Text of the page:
We believe a majority of new projects will come from states like Texas, Florida, California, and New York. In fact, many E&C’s are anticipating a strong pickup in work towards the back half of this year. There are as many as a dozen large projects over the $1 billion range that are set for bidding in the coming quarters. A couple of bridge projects in New York, the California high speed rail, and a number of highway projects in Texas and Florida are just a few of the potential opportunities.
While a longer-term infrastructure fix appears unlikely in the near term, we believe the states will start shouldering a big share of project financing through taxation, tolls, and user fees. Urban Transit, road and bridge maintenance, and water infrastructure will most likely be targeted. Depending on the city or state, many governments have begun to loosen the purse strings for smaller projects in the $50 million-$100 million range. In Atlanta, URS (URS) was awarded a $46.6 million street-car design-build contract at the end of last year. Granite Construction also was recently awarded a $61 million dam removal contract and $130 million highway reconstruction contract in North Carolina.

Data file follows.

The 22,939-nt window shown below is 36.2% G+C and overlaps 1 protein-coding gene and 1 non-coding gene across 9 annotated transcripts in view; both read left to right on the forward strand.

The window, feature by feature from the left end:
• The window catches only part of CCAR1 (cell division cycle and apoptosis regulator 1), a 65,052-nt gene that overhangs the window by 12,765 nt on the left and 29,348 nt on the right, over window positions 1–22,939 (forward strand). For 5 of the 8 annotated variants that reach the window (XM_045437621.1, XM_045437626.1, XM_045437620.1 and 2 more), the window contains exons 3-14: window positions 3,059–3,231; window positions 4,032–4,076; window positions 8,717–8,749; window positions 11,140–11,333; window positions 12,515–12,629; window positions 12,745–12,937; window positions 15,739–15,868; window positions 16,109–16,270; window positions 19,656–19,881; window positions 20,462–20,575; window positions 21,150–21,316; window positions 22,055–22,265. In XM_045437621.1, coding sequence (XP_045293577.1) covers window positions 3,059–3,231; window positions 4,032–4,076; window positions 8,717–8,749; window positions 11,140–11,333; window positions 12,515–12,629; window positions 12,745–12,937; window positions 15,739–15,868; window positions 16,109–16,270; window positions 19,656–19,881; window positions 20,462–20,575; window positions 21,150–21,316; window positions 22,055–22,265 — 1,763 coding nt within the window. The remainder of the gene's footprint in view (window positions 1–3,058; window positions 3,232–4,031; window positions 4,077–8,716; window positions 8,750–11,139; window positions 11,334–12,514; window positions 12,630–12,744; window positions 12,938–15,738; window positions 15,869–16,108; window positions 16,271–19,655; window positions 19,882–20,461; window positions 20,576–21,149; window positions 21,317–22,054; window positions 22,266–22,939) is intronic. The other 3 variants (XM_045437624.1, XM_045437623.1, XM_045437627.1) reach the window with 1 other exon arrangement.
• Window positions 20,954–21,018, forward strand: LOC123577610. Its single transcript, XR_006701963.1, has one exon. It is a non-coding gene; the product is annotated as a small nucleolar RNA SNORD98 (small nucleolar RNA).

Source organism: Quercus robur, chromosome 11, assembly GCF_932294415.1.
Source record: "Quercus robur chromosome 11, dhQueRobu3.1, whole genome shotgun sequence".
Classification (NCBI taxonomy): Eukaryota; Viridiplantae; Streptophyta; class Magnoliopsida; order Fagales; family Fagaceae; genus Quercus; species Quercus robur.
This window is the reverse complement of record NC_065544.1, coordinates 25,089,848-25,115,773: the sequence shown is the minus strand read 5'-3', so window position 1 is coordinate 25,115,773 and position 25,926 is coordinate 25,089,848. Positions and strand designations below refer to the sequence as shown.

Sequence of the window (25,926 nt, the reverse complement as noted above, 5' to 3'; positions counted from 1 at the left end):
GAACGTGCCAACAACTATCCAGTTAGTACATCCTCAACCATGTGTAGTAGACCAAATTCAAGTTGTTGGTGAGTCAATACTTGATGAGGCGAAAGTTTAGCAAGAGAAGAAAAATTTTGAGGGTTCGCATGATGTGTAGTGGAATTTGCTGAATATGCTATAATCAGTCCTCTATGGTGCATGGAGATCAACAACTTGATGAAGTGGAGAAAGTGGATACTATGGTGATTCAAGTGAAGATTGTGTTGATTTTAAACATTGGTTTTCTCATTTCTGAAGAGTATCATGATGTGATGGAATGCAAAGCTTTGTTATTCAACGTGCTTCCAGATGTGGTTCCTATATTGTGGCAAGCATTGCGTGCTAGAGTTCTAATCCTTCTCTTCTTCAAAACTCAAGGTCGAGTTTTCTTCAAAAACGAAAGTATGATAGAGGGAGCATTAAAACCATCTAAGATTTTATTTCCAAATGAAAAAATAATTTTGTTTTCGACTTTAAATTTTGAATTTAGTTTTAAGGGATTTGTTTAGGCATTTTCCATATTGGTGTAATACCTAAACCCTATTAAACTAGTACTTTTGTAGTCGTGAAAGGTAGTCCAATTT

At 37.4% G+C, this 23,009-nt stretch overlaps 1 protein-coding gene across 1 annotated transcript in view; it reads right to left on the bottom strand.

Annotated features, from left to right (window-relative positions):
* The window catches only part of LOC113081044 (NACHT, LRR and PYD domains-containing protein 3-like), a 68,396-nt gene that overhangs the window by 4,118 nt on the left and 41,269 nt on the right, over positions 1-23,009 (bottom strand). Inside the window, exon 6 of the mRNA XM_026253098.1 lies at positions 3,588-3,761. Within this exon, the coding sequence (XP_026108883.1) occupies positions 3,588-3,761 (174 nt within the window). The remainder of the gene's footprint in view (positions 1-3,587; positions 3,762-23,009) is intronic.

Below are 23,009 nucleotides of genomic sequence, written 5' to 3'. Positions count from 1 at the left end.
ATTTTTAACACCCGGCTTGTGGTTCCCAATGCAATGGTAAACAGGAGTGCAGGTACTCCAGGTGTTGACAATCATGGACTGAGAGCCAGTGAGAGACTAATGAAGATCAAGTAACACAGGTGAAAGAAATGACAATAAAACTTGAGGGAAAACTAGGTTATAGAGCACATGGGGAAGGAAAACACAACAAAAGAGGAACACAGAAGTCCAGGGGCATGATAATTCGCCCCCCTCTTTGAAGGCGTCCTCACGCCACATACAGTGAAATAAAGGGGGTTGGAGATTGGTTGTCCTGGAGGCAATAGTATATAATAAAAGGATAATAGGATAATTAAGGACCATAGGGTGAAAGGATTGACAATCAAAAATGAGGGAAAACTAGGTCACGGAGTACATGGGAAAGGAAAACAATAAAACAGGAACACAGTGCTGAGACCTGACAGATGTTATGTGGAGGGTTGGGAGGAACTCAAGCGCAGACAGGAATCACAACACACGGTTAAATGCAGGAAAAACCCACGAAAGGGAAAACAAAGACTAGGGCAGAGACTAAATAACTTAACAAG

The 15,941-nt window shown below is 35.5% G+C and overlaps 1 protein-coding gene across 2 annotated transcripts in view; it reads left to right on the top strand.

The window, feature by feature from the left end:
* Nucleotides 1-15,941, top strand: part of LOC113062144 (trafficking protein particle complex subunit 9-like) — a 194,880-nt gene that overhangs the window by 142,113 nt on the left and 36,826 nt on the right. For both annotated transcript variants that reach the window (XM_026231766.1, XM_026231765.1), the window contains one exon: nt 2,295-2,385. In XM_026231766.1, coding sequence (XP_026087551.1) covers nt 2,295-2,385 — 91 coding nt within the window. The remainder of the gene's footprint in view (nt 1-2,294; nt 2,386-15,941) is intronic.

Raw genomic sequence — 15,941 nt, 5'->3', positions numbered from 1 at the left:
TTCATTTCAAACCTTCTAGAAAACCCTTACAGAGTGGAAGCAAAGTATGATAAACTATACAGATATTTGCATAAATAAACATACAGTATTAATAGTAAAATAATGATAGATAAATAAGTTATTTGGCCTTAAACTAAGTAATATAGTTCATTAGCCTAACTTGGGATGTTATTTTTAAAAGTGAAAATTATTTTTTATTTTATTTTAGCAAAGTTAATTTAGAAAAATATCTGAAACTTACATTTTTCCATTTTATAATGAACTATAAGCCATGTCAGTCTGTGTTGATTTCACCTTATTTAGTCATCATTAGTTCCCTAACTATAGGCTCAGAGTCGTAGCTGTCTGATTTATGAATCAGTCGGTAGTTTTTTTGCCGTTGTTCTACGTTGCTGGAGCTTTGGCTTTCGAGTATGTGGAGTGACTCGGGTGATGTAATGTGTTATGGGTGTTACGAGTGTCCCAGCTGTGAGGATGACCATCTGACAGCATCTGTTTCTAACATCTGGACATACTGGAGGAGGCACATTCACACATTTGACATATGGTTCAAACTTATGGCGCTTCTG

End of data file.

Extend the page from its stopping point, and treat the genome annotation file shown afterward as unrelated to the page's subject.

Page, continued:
The current political climate remains problematic for any longer-term infrastructure legislation. That said, many projects that have been postponed over the last couple years are starting to be awarded. We believe public spending is set to rebound given an improvement in the job and housing markets. The significant amount of work in the pipeline, coupled with an existing $200 billion backlog in highway and bridge projects, should provide engineering and construction companies with some nice opportunities in the coming years.
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At the time of this article’s writing, the author did not have positions in any of the companies mentioned.